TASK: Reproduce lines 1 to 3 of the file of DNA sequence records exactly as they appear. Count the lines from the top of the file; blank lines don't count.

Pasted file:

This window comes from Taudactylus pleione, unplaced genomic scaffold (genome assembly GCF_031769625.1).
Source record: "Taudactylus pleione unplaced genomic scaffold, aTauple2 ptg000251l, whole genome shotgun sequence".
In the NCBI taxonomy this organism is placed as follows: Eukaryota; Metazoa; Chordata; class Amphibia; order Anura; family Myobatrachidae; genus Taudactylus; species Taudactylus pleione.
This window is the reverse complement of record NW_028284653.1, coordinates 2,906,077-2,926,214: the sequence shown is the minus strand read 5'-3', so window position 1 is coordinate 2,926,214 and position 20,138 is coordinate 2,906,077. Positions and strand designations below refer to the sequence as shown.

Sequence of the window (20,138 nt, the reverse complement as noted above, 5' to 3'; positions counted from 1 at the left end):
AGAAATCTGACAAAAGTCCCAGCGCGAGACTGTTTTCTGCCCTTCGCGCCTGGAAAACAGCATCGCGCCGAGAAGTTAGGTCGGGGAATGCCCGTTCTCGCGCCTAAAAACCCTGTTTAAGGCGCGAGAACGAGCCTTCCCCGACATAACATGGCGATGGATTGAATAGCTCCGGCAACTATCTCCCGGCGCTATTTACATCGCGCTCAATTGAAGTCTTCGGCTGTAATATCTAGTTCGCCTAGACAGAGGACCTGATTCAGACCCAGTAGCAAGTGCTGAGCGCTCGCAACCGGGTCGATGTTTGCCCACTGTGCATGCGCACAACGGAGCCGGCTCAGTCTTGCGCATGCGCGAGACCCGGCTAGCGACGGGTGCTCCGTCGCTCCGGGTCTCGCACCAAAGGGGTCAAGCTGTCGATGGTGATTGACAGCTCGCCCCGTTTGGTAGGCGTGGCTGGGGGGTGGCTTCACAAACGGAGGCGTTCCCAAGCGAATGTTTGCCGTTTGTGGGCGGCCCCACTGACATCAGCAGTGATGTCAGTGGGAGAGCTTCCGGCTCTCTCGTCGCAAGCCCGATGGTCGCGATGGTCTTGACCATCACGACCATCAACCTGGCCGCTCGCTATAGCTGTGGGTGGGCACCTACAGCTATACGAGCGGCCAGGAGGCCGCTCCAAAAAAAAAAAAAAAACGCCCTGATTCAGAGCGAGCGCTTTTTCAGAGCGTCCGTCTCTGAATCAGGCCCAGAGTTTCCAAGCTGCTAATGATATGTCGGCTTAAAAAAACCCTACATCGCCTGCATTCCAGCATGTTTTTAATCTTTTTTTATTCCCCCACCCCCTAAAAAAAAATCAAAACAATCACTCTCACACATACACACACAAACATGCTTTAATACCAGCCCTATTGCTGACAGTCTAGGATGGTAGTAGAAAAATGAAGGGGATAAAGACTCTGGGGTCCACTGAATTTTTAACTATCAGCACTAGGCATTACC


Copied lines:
This window comes from Taudactylus pleione, unplaced genomic scaffold (genome assembly GCF_031769625.1).
Source record: "Taudactylus pleione unplaced genomic scaffold, aTauple2 ptg000251l, whole genome shotgun sequence".
In the NCBI taxonomy this organism is placed as follows: Eukaryota; Metazoa; Chordata; class Amphibia; order Anura; family Myobatrachidae; genus Taudactylus; species Taudactylus pleione.